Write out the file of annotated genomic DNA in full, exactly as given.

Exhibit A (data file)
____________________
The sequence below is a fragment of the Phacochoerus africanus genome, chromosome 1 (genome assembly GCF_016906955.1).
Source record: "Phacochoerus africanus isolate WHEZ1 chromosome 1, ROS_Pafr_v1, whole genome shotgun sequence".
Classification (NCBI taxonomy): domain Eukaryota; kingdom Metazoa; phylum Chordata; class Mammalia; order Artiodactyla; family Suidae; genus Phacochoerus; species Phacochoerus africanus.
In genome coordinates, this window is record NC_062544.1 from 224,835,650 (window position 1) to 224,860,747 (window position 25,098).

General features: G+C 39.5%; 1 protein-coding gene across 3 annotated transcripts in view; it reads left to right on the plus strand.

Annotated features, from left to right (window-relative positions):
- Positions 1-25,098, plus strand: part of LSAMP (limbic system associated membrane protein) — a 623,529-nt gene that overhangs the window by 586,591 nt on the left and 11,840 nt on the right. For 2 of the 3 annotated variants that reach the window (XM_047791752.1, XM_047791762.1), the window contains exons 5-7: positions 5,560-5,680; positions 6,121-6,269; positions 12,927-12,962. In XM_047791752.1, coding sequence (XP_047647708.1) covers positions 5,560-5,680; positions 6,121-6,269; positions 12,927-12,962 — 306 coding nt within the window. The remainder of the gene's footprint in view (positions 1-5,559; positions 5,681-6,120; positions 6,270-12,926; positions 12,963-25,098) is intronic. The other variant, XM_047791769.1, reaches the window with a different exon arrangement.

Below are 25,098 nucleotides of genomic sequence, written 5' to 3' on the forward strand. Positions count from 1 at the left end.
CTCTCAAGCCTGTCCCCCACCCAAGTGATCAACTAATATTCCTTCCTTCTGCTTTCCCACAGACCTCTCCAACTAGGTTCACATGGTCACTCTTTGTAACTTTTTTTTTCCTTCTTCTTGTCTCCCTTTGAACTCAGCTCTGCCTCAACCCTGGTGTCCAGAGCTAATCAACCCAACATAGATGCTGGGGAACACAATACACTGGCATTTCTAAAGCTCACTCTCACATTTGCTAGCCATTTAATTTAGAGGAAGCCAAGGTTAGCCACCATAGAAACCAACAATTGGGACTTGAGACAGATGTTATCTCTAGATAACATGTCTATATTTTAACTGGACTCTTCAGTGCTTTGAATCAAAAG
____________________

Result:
The sequence below is a fragment of the Phacochoerus africanus genome, chromosome 1 (genome assembly GCF_016906955.1).
Source record: "Phacochoerus africanus isolate WHEZ1 chromosome 1, ROS_Pafr_v1, whole genome shotgun sequence".
Classification (NCBI taxonomy): domain Eukaryota; kingdom Metazoa; phylum Chordata; class Mammalia; order Artiodactyla; family Suidae; genus Phacochoerus; species Phacochoerus africanus.
In genome coordinates, this window is record NC_062544.1 from 224,835,650 (window position 1) to 224,860,747 (window position 25,098).

General features: G+C 39.5%; 1 protein-coding gene across 3 annotated transcripts in view; it reads left to right on the plus strand.

Annotated features, from left to right (window-relative positions):
- Positions 1-25,098, plus strand: part of LSAMP (limbic system associated membrane protein) — a 623,529-nt gene that overhangs the window by 586,591 nt on the left and 11,840 nt on the right. For 2 of the 3 annotated variants that reach the window (XM_047791752.1, XM_047791762.1), the window contains exons 5-7: positions 5,560-5,680; positions 6,121-6,269; positions 12,927-12,962. In XM_047791752.1, coding sequence (XP_047647708.1) covers positions 5,560-5,680; positions 6,121-6,269; positions 12,927-12,962 — 306 coding nt within the window. The remainder of the gene's footprint in view (positions 1-5,559; positions 5,681-6,120; positions 6,270-12,926; positions 12,963-25,098) is intronic. The other variant, XM_047791769.1, reaches the window with a different exon arrangement.

Below are 25,098 nucleotides of genomic sequence, written 5' to 3' on the forward strand. Positions count from 1 at the left end.
CTCTCAAGCCTGTCCCCCACCCAAGTGATCAACTAATATTCCTTCCTTCTGCTTTCCCACAGACCTCTCCAACTAGGTTCACATGGTCACTCTTTGTAACTTTTTTTTTCCTTCTTCTTGTCTCCCTTTGAACTCAGCTCTGCCTCAACCCTGGTGTCCAGAGCTAATCAACCCAACATAGATGCTGGGGAACACAATACACTGGCATTTCTAAAGCTCACTCTCACATTTGCTAGCCATTTAATTTAGAGGAAGCCAAGGTTAGCCACCATAGAAACCAACAATTGGGACTTGAGACAGATGTTATCTCTAGATAACATGTCTATATTTTAACTGGACTCTTCAGTGCTTTGAATCAAAAG